Is Omicron the price we pay for neglecting the health care needs of Africans?

The current COVID-19 health care crisis is reminiscent of the challenges African countries faced when HIV treatment was slow to become affordable and available in hardest-hit African countries. The world has once again been slow to ensure that Africans have equal access to lifesaving treatment and care.

In the 1990s and early 2000s, the world ignored the needs of African countries impacted by HIV. Consequently, Southern and Eastern African countries have been ravaged by HIV.  In South Africa, ART (anti-retroviral treatment) only became available to the general population in late 2004. By then, it was home to the largest number of people living with HIV. Today approximately 8 million people, 20.4% of South Africans, are living with HIV. 

When will we learn that infectious diseases impact us all? Viruses do not discriminate. Managing infectious diseases requires a coordinated global response.

The recently reported variant of COVID-19 has everyone in a fluster. Omicron shows significant changes in the spike protein which means that it can more easily attach to our cells and initiate infection. Researchers worry about its potential rapid spread. In less than two weeks it has already been identified in 38 countries.

Researchers are puzzled about how it emerged. Its nearest DNA match was detected in June 2020 and there is no evidence of related variants until November 23 when researchers in South Africa reported to the world that Omicron is a concern. According to Durban-based Professor Richard Lessells, “[Omicron] doesn’t seem to have emerged from a normal evolutionary process.” (The Telegraph, November 26, 2021).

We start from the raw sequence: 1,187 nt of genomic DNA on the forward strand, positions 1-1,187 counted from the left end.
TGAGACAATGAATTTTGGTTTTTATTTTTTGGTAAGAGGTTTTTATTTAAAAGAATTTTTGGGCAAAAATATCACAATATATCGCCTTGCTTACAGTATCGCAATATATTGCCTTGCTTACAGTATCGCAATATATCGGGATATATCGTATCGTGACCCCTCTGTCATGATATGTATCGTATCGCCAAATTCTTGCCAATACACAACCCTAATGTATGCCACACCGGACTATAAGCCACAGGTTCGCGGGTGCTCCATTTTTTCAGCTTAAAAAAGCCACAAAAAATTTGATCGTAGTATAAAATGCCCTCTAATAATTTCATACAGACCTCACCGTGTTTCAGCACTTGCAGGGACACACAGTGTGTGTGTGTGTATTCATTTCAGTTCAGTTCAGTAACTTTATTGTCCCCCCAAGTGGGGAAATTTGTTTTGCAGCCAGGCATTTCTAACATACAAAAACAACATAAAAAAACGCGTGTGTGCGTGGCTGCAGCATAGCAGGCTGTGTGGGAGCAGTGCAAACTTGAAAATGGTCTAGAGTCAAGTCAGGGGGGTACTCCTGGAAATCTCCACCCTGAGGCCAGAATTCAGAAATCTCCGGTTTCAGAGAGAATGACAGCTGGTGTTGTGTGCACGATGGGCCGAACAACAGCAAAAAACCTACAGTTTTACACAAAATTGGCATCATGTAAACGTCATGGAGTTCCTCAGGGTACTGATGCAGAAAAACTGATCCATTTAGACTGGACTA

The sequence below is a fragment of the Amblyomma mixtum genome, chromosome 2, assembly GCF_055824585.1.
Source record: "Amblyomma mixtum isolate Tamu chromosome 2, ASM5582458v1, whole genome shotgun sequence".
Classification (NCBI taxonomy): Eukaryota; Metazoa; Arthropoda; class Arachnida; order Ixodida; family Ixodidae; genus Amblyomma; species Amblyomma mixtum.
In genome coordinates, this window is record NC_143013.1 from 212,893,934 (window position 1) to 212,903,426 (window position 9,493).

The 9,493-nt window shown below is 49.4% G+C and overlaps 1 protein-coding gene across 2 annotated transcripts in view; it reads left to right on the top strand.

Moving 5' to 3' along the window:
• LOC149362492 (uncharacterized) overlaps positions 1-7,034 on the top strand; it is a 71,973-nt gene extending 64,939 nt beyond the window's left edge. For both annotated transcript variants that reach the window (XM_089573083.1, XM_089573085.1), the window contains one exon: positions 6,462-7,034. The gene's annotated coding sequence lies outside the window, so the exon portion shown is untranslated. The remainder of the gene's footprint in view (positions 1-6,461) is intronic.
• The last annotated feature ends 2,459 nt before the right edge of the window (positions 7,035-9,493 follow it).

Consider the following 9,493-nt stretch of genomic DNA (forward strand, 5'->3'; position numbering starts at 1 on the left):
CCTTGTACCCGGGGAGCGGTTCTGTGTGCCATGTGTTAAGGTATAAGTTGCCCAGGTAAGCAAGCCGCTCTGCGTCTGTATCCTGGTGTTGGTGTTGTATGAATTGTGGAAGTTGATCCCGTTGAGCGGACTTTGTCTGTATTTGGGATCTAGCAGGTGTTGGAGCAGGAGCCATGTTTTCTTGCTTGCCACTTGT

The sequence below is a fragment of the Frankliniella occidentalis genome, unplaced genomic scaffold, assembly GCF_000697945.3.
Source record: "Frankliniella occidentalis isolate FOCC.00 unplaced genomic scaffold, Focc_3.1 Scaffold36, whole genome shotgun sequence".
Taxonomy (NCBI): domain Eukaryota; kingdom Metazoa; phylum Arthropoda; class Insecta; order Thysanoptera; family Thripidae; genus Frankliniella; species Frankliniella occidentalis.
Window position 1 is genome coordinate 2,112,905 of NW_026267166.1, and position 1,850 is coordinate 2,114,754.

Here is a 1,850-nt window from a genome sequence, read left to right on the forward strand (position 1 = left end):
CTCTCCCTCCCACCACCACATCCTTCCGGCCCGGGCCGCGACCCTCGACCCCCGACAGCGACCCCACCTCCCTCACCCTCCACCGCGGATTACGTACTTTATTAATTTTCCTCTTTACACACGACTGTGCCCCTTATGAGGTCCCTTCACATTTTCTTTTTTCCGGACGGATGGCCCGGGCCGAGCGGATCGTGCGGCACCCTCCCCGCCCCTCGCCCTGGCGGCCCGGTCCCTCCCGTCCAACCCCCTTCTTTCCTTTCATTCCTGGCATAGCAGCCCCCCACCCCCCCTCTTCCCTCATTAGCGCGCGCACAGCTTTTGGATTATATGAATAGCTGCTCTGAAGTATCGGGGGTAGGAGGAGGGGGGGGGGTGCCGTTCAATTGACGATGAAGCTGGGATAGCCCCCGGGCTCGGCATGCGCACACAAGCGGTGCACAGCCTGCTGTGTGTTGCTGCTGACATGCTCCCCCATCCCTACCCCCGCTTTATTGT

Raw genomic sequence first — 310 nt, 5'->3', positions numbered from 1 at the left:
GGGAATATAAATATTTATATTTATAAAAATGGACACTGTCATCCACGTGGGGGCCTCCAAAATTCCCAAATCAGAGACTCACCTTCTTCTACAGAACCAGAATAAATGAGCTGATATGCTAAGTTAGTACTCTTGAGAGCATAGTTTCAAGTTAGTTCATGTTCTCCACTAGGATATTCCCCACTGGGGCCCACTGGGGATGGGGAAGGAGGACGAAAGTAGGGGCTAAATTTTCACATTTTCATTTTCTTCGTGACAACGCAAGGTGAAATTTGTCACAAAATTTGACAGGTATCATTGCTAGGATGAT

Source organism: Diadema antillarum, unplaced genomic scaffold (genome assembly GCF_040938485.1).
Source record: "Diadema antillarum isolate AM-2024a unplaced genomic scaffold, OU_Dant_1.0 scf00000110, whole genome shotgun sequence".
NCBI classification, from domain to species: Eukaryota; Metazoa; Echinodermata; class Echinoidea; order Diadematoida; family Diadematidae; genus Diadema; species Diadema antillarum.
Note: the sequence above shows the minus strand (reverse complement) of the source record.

Scientists are speculating that the origin may be in an immuno-compromised individual, someone living with cancer, viral hepatitis, or HIV.  Some claim it is possible that an individual with a compromised immune system became infected with COVID-19, developing a chronic infection that didn’t clear up in the usual 7-10 days. Instead, the virus kept mutating to evade their immune system response, eventually resulting in what we now know as Omicron.

Theories aside, COVID-19 vaccine availability has been a severe problem in Africa where only 7% of the population is fully vaccinated and close to 10% partially vaccinated. We have been hearing about this for some time but still have not done much to improve the situation. Unlike HIV, which is only spread through intimate contact, COVID-19 is airborne and can spread so easily to anyone in its path. We cannot afford to neglect the health needs of Africans. This is not simply a racial justice issue, though it should be. It is a global health crisis.